With social media feeds flooded with red, white, and blues, it's a good day to discover the history of Bastille Day.
If you know anyone French, you probably have at least heard of Bastille Day as they post pictures of their celebrations on Facebook and Instagram.
While the American Revolution for independence was one marking our political separation Great Britain, France’s revolution was against their own monarchy during a time of incredible economic success and modern progress in the country as a whole. It was not to create a new country, but to establish a constitution- to balance an over bloated, frivolous monarchy- to give a voice to the citizens.
In 1789, the Bastille, the Parisian prison, was full of political prisoners. “Political prisoner” could mean anyone actively treasonous or just on the bad side of the crown.
When citizens in riot stormed the Bastille, in truth, they were looking for gunpowder to fuel their violent ambitions against the nobility- but prisoners were indeed freed in the process. In a famous exchange, the King Louis XVI asked a French duke if the actions at the Bastille were a revolt. The Duke replied “No, sire, a revolution.”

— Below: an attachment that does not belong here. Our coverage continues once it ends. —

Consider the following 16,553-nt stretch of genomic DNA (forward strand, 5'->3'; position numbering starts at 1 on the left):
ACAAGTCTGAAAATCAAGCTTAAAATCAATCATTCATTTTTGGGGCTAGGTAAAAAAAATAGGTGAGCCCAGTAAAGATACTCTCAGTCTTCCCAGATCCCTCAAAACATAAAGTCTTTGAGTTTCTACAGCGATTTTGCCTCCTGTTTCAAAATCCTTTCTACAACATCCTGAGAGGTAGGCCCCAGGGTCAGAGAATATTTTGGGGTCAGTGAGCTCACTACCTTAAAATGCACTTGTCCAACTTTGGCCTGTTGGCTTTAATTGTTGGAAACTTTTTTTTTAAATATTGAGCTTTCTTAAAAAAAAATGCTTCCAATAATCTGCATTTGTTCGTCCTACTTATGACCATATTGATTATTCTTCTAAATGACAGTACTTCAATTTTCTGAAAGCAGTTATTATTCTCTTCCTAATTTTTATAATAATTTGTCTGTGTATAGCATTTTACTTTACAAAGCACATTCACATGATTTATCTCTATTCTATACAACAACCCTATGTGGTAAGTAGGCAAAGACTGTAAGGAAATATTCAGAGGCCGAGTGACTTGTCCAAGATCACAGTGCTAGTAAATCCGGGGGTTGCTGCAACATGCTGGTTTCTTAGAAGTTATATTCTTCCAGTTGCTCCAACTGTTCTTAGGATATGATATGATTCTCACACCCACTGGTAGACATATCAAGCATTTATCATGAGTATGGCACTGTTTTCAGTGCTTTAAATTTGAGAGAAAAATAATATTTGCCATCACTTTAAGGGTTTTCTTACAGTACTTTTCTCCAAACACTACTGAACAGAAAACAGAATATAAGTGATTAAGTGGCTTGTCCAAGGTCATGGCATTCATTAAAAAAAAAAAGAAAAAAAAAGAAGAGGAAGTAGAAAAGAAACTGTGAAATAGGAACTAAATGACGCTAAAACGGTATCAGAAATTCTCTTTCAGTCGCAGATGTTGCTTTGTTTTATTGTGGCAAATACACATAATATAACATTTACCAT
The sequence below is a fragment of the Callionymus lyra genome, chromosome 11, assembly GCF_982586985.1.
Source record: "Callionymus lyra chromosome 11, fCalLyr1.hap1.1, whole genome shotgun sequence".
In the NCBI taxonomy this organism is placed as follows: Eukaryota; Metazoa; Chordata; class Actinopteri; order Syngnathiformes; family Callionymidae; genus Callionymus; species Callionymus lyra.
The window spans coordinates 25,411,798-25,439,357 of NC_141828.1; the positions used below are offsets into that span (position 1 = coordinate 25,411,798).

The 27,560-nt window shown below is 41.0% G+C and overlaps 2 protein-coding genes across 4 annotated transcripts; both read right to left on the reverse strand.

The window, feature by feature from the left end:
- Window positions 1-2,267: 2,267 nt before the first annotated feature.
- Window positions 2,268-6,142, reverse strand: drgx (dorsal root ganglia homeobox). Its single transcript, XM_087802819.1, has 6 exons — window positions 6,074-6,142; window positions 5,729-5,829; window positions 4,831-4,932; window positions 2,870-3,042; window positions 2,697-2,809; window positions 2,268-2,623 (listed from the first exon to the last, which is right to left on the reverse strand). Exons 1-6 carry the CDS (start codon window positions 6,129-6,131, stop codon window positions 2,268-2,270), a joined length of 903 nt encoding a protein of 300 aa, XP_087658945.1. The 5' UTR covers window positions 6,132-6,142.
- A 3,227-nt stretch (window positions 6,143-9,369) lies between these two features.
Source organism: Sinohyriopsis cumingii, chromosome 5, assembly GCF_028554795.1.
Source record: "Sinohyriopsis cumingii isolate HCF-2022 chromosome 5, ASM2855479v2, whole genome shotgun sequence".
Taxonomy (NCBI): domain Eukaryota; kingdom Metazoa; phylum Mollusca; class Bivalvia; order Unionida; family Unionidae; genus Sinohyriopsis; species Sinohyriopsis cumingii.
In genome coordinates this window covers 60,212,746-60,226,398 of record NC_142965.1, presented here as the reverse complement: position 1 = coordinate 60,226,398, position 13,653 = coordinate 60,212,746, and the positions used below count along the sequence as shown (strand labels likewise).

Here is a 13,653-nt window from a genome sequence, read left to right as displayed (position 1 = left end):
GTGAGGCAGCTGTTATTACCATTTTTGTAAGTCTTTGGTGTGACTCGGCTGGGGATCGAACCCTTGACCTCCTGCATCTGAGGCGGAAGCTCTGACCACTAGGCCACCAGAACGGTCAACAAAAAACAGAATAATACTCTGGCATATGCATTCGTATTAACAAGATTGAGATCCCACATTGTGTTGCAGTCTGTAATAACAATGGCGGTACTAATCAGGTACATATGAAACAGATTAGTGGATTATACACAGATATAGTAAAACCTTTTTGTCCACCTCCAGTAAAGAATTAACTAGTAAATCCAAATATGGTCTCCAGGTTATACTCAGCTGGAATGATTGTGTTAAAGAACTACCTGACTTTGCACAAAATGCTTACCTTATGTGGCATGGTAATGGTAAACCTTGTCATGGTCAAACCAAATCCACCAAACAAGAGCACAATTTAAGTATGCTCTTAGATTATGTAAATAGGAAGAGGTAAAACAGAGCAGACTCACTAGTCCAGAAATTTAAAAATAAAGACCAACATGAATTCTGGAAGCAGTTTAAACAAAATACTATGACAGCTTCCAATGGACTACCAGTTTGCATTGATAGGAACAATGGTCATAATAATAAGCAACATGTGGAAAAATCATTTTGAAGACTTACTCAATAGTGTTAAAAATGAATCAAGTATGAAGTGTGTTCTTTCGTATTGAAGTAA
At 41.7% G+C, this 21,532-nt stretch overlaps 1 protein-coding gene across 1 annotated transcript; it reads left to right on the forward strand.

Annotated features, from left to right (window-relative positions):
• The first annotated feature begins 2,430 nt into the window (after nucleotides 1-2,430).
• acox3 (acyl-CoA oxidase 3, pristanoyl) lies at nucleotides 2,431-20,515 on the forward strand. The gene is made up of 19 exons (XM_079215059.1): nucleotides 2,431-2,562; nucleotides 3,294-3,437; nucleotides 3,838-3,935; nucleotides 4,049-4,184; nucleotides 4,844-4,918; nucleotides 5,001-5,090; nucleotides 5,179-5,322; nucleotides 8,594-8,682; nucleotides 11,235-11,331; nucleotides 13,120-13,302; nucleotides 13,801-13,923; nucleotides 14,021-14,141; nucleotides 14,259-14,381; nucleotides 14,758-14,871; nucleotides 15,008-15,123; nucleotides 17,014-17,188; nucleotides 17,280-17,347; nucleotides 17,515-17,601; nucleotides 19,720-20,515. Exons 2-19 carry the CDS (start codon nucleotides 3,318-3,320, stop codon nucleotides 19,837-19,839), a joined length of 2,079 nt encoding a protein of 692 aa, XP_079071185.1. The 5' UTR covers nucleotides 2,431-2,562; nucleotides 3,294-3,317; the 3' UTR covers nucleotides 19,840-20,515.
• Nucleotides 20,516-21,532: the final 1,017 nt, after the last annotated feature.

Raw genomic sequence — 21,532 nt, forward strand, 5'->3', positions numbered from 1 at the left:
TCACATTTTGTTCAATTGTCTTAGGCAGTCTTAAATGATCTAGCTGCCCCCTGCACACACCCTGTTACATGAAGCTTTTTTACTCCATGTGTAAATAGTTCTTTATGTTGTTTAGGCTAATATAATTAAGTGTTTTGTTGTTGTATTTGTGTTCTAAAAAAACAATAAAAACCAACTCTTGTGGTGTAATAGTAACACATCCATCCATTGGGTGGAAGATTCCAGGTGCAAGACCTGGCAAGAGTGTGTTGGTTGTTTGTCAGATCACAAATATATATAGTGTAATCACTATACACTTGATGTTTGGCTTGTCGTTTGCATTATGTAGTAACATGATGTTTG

What followed was a bloody, frightening time of French history. Rewriting their entire political system in the Reign of Terror, turning the monarchy on its head, France struggled to find its new footing for many years before refining their separation between state and the old rule of royalty.
It wasn’t until a hundred years later that the 14th of July became a national holiday, a day to celebrate the thoughtful freedom philosophers and mark the end of France’s chaotic political struggle. It’s take many generations for the citizens to internally resolve the question of “what is Bastille Day?”
Today celebrated with parades, air shows, fireworks, music and huge parties such as the Fireman’s Ball on the 13th and 14th- hosted at Parisian fire stations… It’s a good day to be French. Vive la France!
photos via wikimedia commons